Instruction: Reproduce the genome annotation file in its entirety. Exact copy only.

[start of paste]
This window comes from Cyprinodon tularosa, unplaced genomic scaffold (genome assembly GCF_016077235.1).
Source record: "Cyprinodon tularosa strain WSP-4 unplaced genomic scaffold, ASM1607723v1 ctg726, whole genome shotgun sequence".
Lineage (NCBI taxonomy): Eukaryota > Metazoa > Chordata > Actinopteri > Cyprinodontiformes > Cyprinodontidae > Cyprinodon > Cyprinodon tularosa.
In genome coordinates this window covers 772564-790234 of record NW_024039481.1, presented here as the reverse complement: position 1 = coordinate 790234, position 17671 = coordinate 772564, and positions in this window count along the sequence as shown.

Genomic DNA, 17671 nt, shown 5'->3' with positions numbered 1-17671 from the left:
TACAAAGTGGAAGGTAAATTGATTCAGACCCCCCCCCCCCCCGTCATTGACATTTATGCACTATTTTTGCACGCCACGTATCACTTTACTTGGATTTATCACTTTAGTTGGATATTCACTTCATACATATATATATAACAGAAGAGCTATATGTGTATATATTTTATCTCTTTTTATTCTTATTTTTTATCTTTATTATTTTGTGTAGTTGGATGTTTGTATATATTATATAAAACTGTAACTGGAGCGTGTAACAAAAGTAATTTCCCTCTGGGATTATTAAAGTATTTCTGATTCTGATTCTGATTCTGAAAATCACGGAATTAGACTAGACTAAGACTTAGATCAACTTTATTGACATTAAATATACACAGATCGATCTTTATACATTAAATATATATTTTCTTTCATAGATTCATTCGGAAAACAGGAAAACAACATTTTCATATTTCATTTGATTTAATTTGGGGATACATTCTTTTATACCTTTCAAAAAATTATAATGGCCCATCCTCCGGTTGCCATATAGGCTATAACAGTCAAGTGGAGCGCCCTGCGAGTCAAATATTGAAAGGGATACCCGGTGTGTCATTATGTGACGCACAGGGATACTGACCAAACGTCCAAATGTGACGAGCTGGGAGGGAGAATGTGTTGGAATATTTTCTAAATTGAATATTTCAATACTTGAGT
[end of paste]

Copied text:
This window comes from Cyprinodon tularosa, unplaced genomic scaffold (genome assembly GCF_016077235.1).
Source record: "Cyprinodon tularosa strain WSP-4 unplaced genomic scaffold, ASM1607723v1 ctg726, whole genome shotgun sequence".
Lineage (NCBI taxonomy): Eukaryota > Metazoa > Chordata > Actinopteri > Cyprinodontiformes > Cyprinodontidae > Cyprinodon > Cyprinodon tularosa.
In genome coordinates this window covers 772564-790234 of record NW_024039481.1, presented here as the reverse complement: position 1 = coordinate 790234, position 17671 = coordinate 772564, and positions in this window count along the sequence as shown.

Genomic DNA, 17671 nt, shown 5'->3' with positions numbered 1-17671 from the left:
TACAAAGTGGAAGGTAAATTGATTCAGACCCCCCCCCCCCCCGTCATTGACATTTATGCACTATTTTTGCACGCCACGTATCACTTTACTTGGATTTATCACTTTAGTTGGATATTCACTTCATACATATATATATAACAGAAGAGCTATATGTGTATATATTTTATCTCTTTTTATTCTTATTTTTTATCTTTATTATTTTGTGTAGTTGGATGTTTGTATATATTATATAAAACTGTAACTGGAGCGTGTAACAAAAGTAATTTCCCTCTGGGATTATTAAAGTATTTCTGATTCTGATTCTGATTCTGAAAATCACGGAATTAGACTAGACTAAGACTTAGATCAACTTTATTGACATTAAATATACACAGATCGATCTTTATACATTAAATATATATTTTCTTTCATAGATTCATTCGGAAAACAGGAAAACAACATTTTCATATTTCATTTGATTTAATTTGGGGATACATTCTTTTATACCTTTCAAAAAATTATAATGGCCCATCCTCCGGTTGCCATATAGGCTATAACAGTCAAGTGGAGCGCCCTGCGAGTCAAATATTGAAAGGGATACCCGGTGTGTCATTATGTGACGCACAGGGATACTGACCAAACGTCCAAATGTGACGAGCTGGGAGGGAGAATGTGTTGGAATATTTTCTAAATTGAATATTTCAATACTTGAGT